Journalist and poet Joyce Kilmer was born in New Brunswick, New Jersey in 1886. Known for poetry that celebrated the common beauty of the natural world as well as his religious faith, he was killed after enlisting in the United States Army during World War I. Kilmer was awarded by the French the prestigious Croix de Guerre (War Cross) for his bravery, and a section of National Forest in North Carolina is named after him.
After graduating from Rutgers College and Columbia University, Kilmer served as the literary editor for the religious newspaper The Churchman, and later, was on staff at the New York Times. Best known for his poem “Trees,” published in 1914, Kilmer enlisted in the New York National Guard in 1917 when the United States entered World War I. As a family man, he was not required to join the services. Instead, he requested—and received—a transfer to the infantry and was deployed to Europe. At the time of deployment, he was widely regarded as the leading Catholic American poet of his generation.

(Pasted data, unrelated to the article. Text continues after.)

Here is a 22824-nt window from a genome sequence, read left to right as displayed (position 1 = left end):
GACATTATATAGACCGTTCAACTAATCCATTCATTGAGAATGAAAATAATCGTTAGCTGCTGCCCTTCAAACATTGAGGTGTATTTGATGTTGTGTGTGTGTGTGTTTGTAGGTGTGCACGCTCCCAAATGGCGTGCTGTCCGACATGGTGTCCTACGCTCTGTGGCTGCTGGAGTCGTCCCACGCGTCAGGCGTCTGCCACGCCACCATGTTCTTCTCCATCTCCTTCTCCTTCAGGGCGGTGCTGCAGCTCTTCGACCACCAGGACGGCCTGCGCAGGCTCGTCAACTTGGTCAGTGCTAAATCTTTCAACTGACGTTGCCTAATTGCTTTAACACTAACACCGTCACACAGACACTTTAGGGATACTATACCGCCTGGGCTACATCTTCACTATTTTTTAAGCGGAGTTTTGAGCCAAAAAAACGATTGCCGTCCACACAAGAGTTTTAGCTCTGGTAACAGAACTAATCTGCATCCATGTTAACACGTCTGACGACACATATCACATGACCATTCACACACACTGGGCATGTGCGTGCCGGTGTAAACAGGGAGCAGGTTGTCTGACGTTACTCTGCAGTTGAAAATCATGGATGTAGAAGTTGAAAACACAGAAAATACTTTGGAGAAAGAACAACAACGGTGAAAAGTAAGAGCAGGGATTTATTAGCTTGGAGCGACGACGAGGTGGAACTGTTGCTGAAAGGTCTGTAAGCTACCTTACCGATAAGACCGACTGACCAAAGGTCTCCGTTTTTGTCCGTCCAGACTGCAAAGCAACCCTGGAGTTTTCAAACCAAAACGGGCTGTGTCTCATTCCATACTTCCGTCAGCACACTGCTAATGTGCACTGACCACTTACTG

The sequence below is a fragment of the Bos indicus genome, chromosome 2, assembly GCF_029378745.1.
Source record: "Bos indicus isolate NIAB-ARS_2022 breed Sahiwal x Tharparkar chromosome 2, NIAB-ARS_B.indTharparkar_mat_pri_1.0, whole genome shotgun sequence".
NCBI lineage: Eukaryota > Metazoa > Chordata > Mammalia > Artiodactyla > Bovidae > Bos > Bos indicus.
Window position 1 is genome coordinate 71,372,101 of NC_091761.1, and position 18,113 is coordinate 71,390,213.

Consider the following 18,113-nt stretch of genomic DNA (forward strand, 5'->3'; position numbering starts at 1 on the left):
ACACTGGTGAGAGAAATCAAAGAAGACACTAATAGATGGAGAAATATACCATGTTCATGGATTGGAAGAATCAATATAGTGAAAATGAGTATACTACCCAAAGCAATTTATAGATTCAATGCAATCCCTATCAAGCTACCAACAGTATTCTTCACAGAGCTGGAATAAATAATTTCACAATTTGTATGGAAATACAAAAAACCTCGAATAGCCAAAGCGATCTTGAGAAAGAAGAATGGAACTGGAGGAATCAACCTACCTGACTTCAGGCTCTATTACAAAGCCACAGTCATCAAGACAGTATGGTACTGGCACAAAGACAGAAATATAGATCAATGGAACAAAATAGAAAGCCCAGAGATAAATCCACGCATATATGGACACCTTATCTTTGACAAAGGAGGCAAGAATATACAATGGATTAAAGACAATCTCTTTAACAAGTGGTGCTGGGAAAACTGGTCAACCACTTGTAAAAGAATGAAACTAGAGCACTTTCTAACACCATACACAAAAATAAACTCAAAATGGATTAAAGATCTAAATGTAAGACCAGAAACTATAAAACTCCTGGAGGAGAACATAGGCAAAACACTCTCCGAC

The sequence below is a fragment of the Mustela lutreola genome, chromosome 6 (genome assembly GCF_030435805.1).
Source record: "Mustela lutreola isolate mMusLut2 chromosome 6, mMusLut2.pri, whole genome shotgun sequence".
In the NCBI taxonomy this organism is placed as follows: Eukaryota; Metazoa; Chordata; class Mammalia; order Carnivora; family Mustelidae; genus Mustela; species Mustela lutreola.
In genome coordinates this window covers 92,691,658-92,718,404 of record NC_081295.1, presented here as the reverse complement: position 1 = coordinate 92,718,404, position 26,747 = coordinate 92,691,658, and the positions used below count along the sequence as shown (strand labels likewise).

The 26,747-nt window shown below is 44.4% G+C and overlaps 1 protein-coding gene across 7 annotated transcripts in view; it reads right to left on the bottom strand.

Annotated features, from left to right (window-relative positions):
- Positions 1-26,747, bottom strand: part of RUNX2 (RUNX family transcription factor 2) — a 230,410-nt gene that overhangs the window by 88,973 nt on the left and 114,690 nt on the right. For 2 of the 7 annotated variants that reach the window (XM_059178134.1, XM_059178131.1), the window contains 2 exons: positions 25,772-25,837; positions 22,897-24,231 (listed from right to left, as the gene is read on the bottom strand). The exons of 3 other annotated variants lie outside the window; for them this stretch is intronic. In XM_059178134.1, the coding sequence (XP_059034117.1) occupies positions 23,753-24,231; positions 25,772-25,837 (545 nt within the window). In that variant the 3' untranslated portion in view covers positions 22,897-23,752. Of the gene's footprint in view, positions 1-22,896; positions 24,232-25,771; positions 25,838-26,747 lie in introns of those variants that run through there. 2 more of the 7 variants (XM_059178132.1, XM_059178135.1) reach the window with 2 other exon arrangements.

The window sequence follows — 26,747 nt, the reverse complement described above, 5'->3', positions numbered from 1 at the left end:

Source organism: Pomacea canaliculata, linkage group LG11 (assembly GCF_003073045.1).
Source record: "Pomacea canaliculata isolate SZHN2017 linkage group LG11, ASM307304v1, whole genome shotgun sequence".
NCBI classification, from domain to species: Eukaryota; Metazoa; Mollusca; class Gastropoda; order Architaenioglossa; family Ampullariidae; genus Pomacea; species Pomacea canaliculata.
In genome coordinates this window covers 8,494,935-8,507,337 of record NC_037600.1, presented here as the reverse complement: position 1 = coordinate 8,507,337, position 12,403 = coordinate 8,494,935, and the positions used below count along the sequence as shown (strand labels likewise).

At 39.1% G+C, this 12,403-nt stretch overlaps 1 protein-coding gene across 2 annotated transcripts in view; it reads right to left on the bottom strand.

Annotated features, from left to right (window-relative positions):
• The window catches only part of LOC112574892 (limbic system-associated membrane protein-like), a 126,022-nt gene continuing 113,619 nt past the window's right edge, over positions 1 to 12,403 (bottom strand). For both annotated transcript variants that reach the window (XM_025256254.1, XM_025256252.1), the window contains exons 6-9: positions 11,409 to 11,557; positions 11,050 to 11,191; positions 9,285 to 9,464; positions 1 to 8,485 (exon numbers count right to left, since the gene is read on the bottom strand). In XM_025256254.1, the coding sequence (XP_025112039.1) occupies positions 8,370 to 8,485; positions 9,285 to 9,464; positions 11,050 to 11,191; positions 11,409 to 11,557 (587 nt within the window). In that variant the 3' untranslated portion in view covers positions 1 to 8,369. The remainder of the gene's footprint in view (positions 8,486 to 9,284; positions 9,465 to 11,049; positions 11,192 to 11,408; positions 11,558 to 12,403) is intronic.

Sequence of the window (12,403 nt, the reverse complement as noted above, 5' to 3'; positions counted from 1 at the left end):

Once in Europe, Kilmer quickly rose to the rank of Sergeant and served mostly as an intelligence officer, collecting data and information from the enemy’s front line. On July 30, 1918, he joined in the battle of Ourcq and was killed by a sniper’s bullet.
His strong religious faith and dedication to the natural beauty of the world influences much of Kilmer’s work. “Trees” is unique for its personification of the tree in the poem, and became most popular after his death—in the 1940s and 1950s—even being put to music.
In 1938, the federal government purchased 3,800 acres of old growth forest in North Carolina to stop extensive logging. The tract of forest was dedicated to the memory and service of Kilmer. His name has also been given to many streets and schools across the country as well as a park in the Bronx.